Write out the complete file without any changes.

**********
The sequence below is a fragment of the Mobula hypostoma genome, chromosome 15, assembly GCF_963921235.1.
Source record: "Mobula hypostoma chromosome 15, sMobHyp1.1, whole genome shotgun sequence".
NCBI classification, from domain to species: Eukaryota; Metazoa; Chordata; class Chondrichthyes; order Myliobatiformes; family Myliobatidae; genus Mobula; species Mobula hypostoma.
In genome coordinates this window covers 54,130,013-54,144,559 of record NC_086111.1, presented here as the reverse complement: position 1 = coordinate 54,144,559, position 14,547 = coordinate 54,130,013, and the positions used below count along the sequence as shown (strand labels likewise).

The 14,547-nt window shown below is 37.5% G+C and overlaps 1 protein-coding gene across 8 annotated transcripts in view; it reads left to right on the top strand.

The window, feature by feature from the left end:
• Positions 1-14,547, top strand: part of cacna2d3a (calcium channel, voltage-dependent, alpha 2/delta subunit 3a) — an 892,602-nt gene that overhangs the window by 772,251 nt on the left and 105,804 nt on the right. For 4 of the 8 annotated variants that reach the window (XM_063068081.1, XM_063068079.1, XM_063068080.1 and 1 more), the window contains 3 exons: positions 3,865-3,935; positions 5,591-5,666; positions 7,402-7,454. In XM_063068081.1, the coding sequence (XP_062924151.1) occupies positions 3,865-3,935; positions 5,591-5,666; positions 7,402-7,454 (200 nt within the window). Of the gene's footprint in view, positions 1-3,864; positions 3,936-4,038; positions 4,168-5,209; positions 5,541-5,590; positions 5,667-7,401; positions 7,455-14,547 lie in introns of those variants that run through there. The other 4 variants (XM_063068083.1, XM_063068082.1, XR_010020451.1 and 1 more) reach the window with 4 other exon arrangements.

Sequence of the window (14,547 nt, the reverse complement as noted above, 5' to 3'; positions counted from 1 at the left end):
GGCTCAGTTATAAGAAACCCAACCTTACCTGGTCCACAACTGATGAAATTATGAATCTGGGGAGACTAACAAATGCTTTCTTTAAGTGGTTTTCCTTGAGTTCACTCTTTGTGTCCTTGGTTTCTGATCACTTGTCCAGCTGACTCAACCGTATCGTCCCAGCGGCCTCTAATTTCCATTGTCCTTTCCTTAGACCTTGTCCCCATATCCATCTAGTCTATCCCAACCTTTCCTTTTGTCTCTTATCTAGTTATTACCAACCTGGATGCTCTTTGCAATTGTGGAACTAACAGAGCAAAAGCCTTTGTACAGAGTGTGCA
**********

The sequence below is a fragment of the Mobula hypostoma genome, chromosome 15, assembly GCF_963921235.1.
Source record: "Mobula hypostoma chromosome 15, sMobHyp1.1, whole genome shotgun sequence".
NCBI classification, from domain to species: Eukaryota; Metazoa; Chordata; class Chondrichthyes; order Myliobatiformes; family Myliobatidae; genus Mobula; species Mobula hypostoma.
In genome coordinates this window covers 54,130,013-54,144,559 of record NC_086111.1, presented here as the reverse complement: position 1 = coordinate 54,144,559, position 14,547 = coordinate 54,130,013, and the positions used below count along the sequence as shown (strand labels likewise).

The 14,547-nt window shown below is 37.5% G+C and overlaps 1 protein-coding gene across 8 annotated transcripts in view; it reads left to right on the top strand.

The window, feature by feature from the left end:
• Positions 1-14,547, top strand: part of cacna2d3a (calcium channel, voltage-dependent, alpha 2/delta subunit 3a) — an 892,602-nt gene that overhangs the window by 772,251 nt on the left and 105,804 nt on the right. For 4 of the 8 annotated variants that reach the window (XM_063068081.1, XM_063068079.1, XM_063068080.1 and 1 more), the window contains 3 exons: positions 3,865-3,935; positions 5,591-5,666; positions 7,402-7,454. In XM_063068081.1, the coding sequence (XP_062924151.1) occupies positions 3,865-3,935; positions 5,591-5,666; positions 7,402-7,454 (200 nt within the window). Of the gene's footprint in view, positions 1-3,864; positions 3,936-4,038; positions 4,168-5,209; positions 5,541-5,590; positions 5,667-7,401; positions 7,455-14,547 lie in introns of those variants that run through there. The other 4 variants (XM_063068083.1, XM_063068082.1, XR_010020451.1 and 1 more) reach the window with 4 other exon arrangements.

Sequence of the window (14,547 nt, the reverse complement as noted above, 5' to 3'; positions counted from 1 at the left end):
GGCTCAGTTATAAGAAACCCAACCTTACCTGGTCCACAACTGATGAAATTATGAATCTGGGGAGACTAACAAATGCTTTCTTTAAGTGGTTTTCCTTGAGTTCACTCTTTGTGTCCTTGGTTTCTGATCACTTGTCCAGCTGACTCAACCGTATCGTCCCAGCGGCCTCTAATTTCCATTGTCCTTTCCTTAGACCTTGTCCCCATATCCATCTAGTCTATCCCAACCTTTCCTTTTGTCTCTTATCTAGTTATTACCAACCTGGATGCTCTTTGCAATTGTGGAACTAACAGAGCAAAAGCCTTTGTACAGAGTGTGCA